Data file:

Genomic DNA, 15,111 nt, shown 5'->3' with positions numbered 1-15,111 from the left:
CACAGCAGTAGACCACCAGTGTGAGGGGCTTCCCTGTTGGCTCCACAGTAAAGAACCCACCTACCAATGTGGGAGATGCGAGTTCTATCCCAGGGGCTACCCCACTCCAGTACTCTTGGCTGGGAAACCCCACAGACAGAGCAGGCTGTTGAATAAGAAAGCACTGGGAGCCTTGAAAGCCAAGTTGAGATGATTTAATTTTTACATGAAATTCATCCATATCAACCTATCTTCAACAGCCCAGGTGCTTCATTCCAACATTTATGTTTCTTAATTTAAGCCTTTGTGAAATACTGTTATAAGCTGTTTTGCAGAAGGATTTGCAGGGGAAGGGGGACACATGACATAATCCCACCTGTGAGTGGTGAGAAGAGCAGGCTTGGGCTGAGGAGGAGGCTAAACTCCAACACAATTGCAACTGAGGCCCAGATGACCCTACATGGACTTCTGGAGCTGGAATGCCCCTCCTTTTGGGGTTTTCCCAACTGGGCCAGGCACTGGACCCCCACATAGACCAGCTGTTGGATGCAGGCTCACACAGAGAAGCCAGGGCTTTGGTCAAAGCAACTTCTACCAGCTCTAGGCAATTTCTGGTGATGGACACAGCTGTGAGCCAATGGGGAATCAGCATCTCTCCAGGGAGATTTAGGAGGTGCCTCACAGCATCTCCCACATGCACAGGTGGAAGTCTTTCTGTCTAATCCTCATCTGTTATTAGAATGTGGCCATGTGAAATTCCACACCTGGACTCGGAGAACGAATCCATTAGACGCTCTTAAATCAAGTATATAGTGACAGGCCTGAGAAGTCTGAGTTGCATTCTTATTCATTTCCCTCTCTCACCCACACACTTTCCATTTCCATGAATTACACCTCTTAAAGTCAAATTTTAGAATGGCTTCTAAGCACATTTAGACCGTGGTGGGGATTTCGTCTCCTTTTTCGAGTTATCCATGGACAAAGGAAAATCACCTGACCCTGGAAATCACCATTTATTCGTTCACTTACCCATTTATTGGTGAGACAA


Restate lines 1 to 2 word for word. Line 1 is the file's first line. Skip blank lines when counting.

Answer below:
Genomic DNA, 15,111 nt, shown 5'->3' with positions numbered 1-15,111 from the left:
CACAGCAGTAGACCACCAGTGTGAGGGGCTTCCCTGTTGGCTCCACAGTAAAGAACCCACCTACCAATGTGGGAGATGCGAGTTCTATCCCAGGGGCTACCCCACTCCAGTACTCTTGGCTGGGAAACCCCACAGACAGAGCAGGCTGTTGAATAAGAAAGCACTGGGAGCCTTGAAAGCCAAGTTGAGATGATTTAATTTTTACATGAAATTCATCCATATCAACCTATCTTCAACAGCCCAGGTGCTTCATTCCAACATTTATGTTTCTTAATTTAAGCCTTTGTGAAATACTGTTATAAGCTGTTTTGCAGAAGGATTTGCAGGGGAAGGGGGACACATGACATAATCCCACCTGTGAGTGGTGAGAAGAGCAGGCTTGGGCTGAGGAGGAGGCTAAACTCCAACACAATTGCAACTGAGGCCCAGATGACCCTACATGGACTTCTGGAGCTGGAATGCCCCTCCTTTTGGGGTTTTCCCAACTGGGCCAGGCACTGGACCCCCACATAGACCAGCTGTTGGATGCAGGCTCACACAGAGAAGCCAGGGCTTTGGTCAAAGCAACTTCTACCAGCTCTAGGCAATTTCTGGTGATGGACACAGCTGTGAGCCAATGGGGAATCAGCATCTCTCCAGGGAGATTTAGGAGGTGCCTCACAGCATCTCCCACATGCACAGGTGGAAGTCTTTCTGTCTAATCCTCATCTGTTATTAGAATGTGGCCATGTGAAATTCCACACCTGGACTCGGAGAACGAATCCATTAGACGCTCTTAAATCAAGTATATAGTGACAGGCCTGAGAAGTCTGAGTTGCATTCTTATTCATTTCCCTCTCTCACCCACACACTTTCCATTTCCATGAATTACACCTCTTAAAGTCAAATTTTAGAATGGCTTCTAAGCACATTTAGACCGTGGTGGGGATTTCGTCTCCTTTTTCGAGTTATCCATGGACAAAGGAAAATCACCTGACCCTGGAAATCACCATTTATTCGTTCACTTACCCATTTATTGGTGAGACAA